Sunday, May 19, 2019

The Best Laid Plans...

On Friday morning, a construction crew that was installing a backup generator on campus hit a gas main, forcing an evacuation.

As dramatic as that was, at least it happened on Friday.  We had both of our graduation ceremonies on Thursday. An evacuation then would have been much worse.  Friday was a relatively light day, as far as people on campus go. It was “Scholars’ Day,” which is an annual professional development day on which faculty and staff present to each other some research or projects they’ve been working on.  It’s a relaxed, collegial day between graduation and the start of the first (and highest enrolled) summer session the following Monday.

That means there weren’t any students on campus, and even the staff was light.  That made both the evacuation and the subsequent communications easier.

The problem with a gas leak is that the danger is mostly theoretical until it very much isn’t, at which point the damage is done.  I saw that as folks gathered in the parking lots on the opposite side of campus. They (we) were discussing when and whether to actually leave.  People were still showing up, so there was some redirecting to do. The president was off campus, so I was the ranking person on campus, and I noticed people looking to me for cues.  When I told them to get off campus, they stayed put because I did. When I figured that out, I set the example by driving across the street to the parking lot of a neighboring church; that seemed to open the floodgates.  Folks arrived quickly at the church.

The most frustrating part of the enterprise was the partial information and spotty communication.  I was in touch with the president, who was being briefed by county officials and, presumably, campus police.  For a while, it wasn’t clear how quickly the leak would be plugged. Had we known immediately that it would take as long as it did, we could have made the call to close for the day much more quickly than we did.  But at first, it seemed like it could be a relatively quick fix.

Worse, there wasn’t really a single designated area.  We were advised to go to the church; a subsequent RAVE alert directed everyone to a nearby park.  Others set up base camp at nearby Dunkin’ Donuts or McDonald’s. I was with the group at the church, which included a few dozen people.  Happily, the folks working in the church were welcoming, and allowed us to use the facilities as needed. And the weather was perfect, which made hanging out much more pleasant than it could have been.

Initially, I had hoped that some of the discussions could happen outside.  (Fellow Williams grads know the old line about Mark Hopkins on one end of a log and a student on the other.)  But most of them required PowerPoint or similar tech, which wasn’t really an option. And with the prospective audience scattered among multiple sites, there wasn’t really critical mass in any one place.  

As phone calls bounced back and forth, it eventually became clear that even after the leak was fixed -- and nothing exploded -- there would still be an odor of gas lingering in various parts of campus.  Aside from the obvious aesthetic issue, it was a safety issue in itself; if there’s an ambient odor of gas anyway, nobody might notice a new leak. We closed for the day.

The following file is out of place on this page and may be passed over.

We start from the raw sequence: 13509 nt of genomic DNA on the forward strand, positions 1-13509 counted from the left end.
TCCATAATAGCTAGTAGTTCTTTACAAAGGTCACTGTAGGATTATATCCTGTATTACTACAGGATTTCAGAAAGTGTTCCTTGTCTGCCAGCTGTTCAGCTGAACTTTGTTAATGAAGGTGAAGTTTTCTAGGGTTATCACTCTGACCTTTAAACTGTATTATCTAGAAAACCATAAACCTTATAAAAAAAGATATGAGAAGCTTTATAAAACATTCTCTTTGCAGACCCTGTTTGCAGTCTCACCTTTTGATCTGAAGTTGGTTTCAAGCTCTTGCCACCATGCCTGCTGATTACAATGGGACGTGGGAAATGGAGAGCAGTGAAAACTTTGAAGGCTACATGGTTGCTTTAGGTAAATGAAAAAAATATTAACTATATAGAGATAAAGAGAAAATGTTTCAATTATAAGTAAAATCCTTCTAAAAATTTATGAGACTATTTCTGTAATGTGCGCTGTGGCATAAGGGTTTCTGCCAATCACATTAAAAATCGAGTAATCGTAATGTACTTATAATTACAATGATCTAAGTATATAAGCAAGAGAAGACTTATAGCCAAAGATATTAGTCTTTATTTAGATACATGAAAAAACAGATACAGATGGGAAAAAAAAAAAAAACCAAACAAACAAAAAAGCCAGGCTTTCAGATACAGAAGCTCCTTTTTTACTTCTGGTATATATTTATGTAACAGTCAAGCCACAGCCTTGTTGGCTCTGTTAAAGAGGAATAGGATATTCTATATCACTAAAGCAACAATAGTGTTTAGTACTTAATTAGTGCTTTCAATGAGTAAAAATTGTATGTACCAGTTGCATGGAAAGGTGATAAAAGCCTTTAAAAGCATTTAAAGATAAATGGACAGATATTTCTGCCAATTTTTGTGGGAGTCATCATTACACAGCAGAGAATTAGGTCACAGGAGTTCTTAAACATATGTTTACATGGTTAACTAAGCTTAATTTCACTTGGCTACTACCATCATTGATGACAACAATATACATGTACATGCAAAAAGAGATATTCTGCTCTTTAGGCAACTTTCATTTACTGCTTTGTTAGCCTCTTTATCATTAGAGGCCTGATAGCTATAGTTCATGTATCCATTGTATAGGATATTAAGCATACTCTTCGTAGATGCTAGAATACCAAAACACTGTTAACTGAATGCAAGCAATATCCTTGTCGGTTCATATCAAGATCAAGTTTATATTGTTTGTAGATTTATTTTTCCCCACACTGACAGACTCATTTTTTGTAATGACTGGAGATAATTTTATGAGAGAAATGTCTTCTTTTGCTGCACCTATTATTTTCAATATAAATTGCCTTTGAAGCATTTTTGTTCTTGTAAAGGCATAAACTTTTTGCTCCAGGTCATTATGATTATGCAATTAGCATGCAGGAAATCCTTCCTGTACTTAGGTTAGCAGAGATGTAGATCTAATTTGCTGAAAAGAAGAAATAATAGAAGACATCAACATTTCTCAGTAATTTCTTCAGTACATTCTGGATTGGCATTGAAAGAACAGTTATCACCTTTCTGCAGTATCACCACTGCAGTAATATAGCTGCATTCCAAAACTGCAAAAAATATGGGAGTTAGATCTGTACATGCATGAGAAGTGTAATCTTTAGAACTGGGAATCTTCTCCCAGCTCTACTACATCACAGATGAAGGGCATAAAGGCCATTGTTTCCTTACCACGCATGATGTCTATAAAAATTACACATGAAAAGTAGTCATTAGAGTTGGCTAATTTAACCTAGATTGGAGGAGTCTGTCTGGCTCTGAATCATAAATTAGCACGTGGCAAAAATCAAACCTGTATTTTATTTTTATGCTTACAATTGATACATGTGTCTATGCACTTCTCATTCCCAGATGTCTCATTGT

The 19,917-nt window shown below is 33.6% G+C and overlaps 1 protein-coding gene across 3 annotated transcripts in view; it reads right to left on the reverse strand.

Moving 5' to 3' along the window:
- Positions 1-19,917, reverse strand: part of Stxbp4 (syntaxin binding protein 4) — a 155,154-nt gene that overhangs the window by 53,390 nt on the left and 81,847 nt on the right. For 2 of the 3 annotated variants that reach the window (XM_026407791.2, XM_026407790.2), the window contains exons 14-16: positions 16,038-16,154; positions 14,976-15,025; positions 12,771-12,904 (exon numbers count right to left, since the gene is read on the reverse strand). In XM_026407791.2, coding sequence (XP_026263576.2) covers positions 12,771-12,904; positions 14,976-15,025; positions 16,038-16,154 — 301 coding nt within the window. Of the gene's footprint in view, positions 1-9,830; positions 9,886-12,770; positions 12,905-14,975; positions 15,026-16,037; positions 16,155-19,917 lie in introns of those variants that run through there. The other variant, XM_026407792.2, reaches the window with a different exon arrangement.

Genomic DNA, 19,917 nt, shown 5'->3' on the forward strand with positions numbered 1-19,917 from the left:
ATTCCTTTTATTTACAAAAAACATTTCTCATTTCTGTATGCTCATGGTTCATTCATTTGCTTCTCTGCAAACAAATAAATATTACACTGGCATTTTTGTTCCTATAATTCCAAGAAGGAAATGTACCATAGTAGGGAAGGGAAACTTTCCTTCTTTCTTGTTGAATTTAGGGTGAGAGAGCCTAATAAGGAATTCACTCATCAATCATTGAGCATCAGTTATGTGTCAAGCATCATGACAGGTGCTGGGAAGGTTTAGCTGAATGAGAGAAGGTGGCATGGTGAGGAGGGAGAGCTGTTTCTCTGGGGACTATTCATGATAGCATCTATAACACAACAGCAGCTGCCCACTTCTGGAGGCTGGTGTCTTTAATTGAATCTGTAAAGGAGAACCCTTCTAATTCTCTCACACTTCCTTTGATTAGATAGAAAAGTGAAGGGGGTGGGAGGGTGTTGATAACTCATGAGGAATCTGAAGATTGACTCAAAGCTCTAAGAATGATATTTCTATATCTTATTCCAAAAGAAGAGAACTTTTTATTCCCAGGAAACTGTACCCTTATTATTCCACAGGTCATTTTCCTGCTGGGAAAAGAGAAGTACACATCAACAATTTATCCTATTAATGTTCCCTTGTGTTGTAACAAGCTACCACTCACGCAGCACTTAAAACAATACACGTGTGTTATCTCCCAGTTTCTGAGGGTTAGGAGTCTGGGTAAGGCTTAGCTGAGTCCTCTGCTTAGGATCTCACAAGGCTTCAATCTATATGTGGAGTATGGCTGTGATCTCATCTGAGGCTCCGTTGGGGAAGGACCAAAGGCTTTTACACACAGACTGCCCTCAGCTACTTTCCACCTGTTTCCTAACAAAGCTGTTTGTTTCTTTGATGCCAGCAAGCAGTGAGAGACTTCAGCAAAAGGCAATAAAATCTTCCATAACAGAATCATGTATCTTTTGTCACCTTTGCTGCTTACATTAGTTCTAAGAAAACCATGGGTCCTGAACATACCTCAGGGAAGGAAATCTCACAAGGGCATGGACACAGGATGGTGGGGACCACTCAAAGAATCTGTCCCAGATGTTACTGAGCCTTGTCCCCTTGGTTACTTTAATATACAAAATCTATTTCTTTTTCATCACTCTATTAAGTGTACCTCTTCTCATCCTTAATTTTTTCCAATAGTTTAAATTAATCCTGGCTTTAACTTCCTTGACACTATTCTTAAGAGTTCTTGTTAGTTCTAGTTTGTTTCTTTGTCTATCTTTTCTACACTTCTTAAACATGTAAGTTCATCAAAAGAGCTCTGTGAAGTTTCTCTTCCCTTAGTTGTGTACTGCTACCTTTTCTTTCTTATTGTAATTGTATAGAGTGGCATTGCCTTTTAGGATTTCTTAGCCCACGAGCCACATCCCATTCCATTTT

We postponed the presentations until the day after Convocation in the fall, which is usually devoted to meetings.  Because staff from the various branch campuses and offsite locations had previously been directed to close for the day and come to the main campus for Scholars’ Day, we just wound up sending everybody home.  

In moments like those, you discover certain things that you might not know otherwise.  For example, while it’s easy to send a “broadcast” email from my desktop, it’s impossible from my phone.  The communications team struggled a bit with notifications. And while people want immediate answers, sometimes those answers aren’t immediately available.  I’ve also never been quite as grateful that we have a non-smoking campus. One idiot with a lighter could have ruined the whole day.

The good news, aside from the fact that the leak was fixed without anything blowing up, is that people were generally on their best behavior.  “Disasterologists” -- people who study the responses to disasters, a field that I totally would have studied if I had known it existed -- like to point out that the stereotype of people immediately devolving into a Hobbesian war of each against all isn’t true; in fact, disasters tend to bring out the best in people.  (Rebecca Solnit’s book “A Paradise Built in Hell” details that.) That’s what I saw. Everybody wanted to be helpful, and even the complaining was mostly in the spirit of offering solutions.

I had been slated to be the opening speaker for Scholars’ Day.  When I got the call that we were officially closing for the day, I stepped up on a curb and announced “we’re closing for the day.”  As soon as I stepped down, someone walked up and told me it was the best speech she’d ever seen me give. And entirely without a script!

Shortly after getting home, of course, the detail-y messages started coming in.  “Could this still count as a day on the annual faculty professional development report?”  Yes. “Some people couldn’t get to their offices. Could we have another day to turn in the grades?”  Yes. There’s always a loose end somewhere. I expect to discover a few more over the next few days.

Still, while there’s no such thing as a good gas leak, this was probably one of the least-bad kinds we could have had.  Nothing blew up. No students were around. It was the day after graduation, rather than the day of. The weather made waiting outside reasonably pleasant.  The neighbors were kind. Everybody was on their best behavior.

This week will bring the “what happened?” discussions.  I’m thinking step one will be figuring out how to do mass emails from my phone...